Then, in 2007 and 2008, a scheme designed by Ian Simpson Architects and promoted by developers West Properties appeared to provide the solution.
Shambles West was to go, instead the River Irwell would reassert itself. There was to be public access on two levels along the river bank including a square hung over the river, together with 248 apartments, a 240 bedroom hotel, two commercial office blocks and ground floor retail and commercial space.’ It all looked splendid.
The proposals were supported and approved by Manchester City Council in June 2009. The Commission for Architecture and the Built Environment (CABE), wrote: “CABE admires the intelligence of this scheme and the skill with which the design team has responded to the brief and the challenges presented by the site...overall it is felt the benefits this scheme will bring to the city of Manchester will ensure it is regarded as a fitting final piece of redevelopment in line with the post-bombing masterplan for the city centre.”
The economic slump of the late-noughties laid the plans low and the developer, West Properties, went bust - went west you could say. New plans are being drawn up for Shambles West which will include public access to the river, rumour has it that these will start to be implemented by the end of the year.
Now we have the next plan, this is led by the public sector and lies a little to the north. This looks like it might actually happen since, as a start, £2m 'from the residue of funds from the Irwell River Park scheme' has been found, in an overall costing of almost £11m. The Council say they have 'identified six types of benefit from public realm investment (in this area) – attracting businesses, attracting visitors, improving productivity, increasing land/property values, increasing tourism and enhanced image.'
Medieval Quarter Plans:
On Wednesday 1 June the City Council agreed plans for a £10.8m overhaul of the city’s Medieval Quarter – home to Manchester Cathedral, the Corn Exchange and Chetham’s School of Music.
Advised by SimpsonHaugh and partners, the masterplan focusses on enhancing and beautifying the public realm in line with the significant investments and improvements made in the area, including the £44m revamp of Victoria Station, the £30m renovation of the Corn Exchange and the new Metrolink station in Exchange Square.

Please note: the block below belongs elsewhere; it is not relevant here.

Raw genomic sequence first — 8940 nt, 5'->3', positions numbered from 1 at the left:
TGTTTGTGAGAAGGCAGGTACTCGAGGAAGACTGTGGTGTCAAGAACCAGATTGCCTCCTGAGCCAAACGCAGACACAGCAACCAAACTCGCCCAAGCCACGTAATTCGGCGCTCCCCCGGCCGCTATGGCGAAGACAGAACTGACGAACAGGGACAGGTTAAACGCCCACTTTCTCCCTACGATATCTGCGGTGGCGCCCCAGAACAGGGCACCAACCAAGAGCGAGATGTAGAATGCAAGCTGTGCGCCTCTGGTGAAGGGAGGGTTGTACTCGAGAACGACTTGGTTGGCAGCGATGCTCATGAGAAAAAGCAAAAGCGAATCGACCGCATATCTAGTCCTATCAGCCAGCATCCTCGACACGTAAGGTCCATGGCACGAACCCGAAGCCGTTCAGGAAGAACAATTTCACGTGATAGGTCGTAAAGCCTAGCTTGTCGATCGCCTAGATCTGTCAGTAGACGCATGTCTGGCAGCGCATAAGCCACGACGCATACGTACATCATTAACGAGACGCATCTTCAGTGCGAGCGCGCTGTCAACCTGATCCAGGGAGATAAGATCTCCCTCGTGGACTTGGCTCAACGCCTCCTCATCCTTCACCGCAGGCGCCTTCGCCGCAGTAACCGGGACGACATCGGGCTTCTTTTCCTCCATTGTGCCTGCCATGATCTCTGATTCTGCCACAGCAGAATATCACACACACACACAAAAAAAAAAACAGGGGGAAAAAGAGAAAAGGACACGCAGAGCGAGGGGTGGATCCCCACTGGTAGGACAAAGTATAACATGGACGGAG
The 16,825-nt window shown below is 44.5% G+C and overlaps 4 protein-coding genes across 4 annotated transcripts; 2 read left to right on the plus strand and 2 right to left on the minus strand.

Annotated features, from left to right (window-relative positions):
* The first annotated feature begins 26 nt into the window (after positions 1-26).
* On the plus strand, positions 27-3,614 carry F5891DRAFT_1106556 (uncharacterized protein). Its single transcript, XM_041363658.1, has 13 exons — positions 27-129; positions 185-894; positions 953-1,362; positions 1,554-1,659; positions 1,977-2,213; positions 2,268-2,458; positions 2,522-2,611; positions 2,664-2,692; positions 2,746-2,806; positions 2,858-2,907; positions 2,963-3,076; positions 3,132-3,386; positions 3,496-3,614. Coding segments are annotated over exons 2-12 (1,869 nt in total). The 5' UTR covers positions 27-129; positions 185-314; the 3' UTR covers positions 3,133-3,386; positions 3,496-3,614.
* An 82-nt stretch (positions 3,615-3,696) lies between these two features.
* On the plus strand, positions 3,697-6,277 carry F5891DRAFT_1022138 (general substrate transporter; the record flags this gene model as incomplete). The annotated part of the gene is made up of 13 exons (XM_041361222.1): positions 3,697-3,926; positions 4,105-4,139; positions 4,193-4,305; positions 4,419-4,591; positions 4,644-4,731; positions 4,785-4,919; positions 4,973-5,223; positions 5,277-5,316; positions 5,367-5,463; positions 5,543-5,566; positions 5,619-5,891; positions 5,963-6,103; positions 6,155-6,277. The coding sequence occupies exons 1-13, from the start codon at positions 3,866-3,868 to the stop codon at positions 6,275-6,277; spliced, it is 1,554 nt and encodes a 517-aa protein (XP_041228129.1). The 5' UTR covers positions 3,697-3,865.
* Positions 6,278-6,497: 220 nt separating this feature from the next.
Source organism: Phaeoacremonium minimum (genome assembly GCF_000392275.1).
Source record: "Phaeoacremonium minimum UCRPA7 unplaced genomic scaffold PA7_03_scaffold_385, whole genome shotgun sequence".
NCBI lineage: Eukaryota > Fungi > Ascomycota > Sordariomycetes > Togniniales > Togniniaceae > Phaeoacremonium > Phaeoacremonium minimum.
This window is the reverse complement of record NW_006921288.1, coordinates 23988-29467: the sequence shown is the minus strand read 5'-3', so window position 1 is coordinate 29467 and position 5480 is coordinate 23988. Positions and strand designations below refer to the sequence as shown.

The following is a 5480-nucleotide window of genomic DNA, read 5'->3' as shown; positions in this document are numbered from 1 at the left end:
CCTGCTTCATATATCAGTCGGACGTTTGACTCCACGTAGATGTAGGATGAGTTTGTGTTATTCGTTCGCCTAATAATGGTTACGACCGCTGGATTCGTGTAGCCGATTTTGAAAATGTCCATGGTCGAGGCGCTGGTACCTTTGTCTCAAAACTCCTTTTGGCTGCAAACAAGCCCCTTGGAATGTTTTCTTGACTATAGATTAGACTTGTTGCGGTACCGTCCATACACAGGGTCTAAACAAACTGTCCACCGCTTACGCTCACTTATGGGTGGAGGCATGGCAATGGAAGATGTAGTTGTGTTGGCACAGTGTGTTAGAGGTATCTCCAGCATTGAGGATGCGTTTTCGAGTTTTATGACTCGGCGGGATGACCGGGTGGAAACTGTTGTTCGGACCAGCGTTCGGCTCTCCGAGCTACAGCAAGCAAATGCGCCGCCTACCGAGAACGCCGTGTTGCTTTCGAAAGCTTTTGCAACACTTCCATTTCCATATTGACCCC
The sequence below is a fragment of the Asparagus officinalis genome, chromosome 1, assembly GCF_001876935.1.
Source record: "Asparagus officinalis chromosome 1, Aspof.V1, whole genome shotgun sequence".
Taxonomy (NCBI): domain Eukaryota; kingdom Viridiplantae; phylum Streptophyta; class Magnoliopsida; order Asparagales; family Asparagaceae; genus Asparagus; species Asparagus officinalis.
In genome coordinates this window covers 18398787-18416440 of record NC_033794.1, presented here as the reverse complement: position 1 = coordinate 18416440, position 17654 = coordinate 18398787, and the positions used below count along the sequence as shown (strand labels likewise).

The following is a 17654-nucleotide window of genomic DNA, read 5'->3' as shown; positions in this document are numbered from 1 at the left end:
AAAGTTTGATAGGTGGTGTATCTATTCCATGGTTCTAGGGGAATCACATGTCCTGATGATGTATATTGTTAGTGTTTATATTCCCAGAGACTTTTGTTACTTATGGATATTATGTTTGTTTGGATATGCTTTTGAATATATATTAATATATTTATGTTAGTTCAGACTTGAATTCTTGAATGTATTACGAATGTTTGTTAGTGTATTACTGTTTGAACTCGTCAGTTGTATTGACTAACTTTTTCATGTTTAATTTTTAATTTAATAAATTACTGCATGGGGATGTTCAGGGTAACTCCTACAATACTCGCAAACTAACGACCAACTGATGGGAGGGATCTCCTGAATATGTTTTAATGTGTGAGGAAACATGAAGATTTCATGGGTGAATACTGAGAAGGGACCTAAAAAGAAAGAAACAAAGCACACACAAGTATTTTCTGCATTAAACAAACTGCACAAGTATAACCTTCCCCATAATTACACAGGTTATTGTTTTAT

The masterplan contains five key elements in order to transform the Medieval Quarter from a ‘fragmented and incoherent area into one of the most impressive destinations in the city centre’. The plans include:
A new park on the River; uncovering the riverfront and reinstating the ‘Apple Market’; an integrated visitor experience for the Cathedral and Chetham’s; sheltered external seating for the Corn Exchange; £715,000 worth of public art; and the planting of new willow trees, amongst other improvements.
Meanwhile, as part of the plans to improve the public realm the council is currently in negotiations with Chetham’s to take a long lease of the site of the demolished Palatine Buildings.
The designs will now go out to public consultation.
All of these are pretty obvious, of course. The main enhancements will take place in landscaping with trees prominent along the closed section of Victoria Street with improvements along Fennel Street leading into more improvements in Cathedral Gardens. The small section of greenery in front of Victoria Station will also be upgraded. The bridge leading to Exchange Street will bear trees as will a landscaped area on Hunts Bank close to Chetham's Library and Medieval Buildings.
It's early days for these plans but given there is money actually in place it appears some of the dreams of earlier years may become reality before 2020. As with all these matters though, there must be money set aside to provide maintenance at a very high standard, one commensurate with the ambitions of a major British city. Attention to detail must be everything and placed at the forefront of any changes made in the area.